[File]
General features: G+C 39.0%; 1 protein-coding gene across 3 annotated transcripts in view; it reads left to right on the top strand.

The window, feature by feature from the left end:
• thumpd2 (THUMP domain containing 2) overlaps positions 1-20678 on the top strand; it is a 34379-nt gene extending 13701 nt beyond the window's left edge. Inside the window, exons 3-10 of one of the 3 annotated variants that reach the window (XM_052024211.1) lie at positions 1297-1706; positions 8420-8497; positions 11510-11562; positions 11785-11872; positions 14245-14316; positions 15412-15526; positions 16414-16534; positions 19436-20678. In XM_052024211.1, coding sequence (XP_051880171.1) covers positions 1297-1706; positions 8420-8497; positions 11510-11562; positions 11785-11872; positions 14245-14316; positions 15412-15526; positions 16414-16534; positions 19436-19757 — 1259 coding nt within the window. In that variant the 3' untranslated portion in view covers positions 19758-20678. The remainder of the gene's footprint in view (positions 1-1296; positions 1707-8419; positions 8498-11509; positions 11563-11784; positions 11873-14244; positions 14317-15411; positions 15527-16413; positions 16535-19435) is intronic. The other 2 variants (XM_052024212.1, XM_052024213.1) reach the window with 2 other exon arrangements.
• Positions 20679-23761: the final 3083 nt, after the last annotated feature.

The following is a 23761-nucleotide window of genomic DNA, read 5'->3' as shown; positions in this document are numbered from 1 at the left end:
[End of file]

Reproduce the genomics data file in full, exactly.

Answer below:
General features: G+C 39.0%; 1 protein-coding gene across 3 annotated transcripts in view; it reads left to right on the top strand.

The window, feature by feature from the left end:
• thumpd2 (THUMP domain containing 2) overlaps positions 1-20678 on the top strand; it is a 34379-nt gene extending 13701 nt beyond the window's left edge. Inside the window, exons 3-10 of one of the 3 annotated variants that reach the window (XM_052024211.1) lie at positions 1297-1706; positions 8420-8497; positions 11510-11562; positions 11785-11872; positions 14245-14316; positions 15412-15526; positions 16414-16534; positions 19436-20678. In XM_052024211.1, coding sequence (XP_051880171.1) covers positions 1297-1706; positions 8420-8497; positions 11510-11562; positions 11785-11872; positions 14245-14316; positions 15412-15526; positions 16414-16534; positions 19436-19757 — 1259 coding nt within the window. In that variant the 3' untranslated portion in view covers positions 19758-20678. The remainder of the gene's footprint in view (positions 1-1296; positions 1707-8419; positions 8498-11509; positions 11563-11784; positions 11873-14244; positions 14317-15411; positions 15527-16413; positions 16535-19435) is intronic. The other 2 variants (XM_052024212.1, XM_052024213.1) reach the window with 2 other exon arrangements.
• Positions 20679-23761: the final 3083 nt, after the last annotated feature.

The following is a 23761-nucleotide window of genomic DNA, read 5'->3' as shown; positions in this document are numbered from 1 at the left end: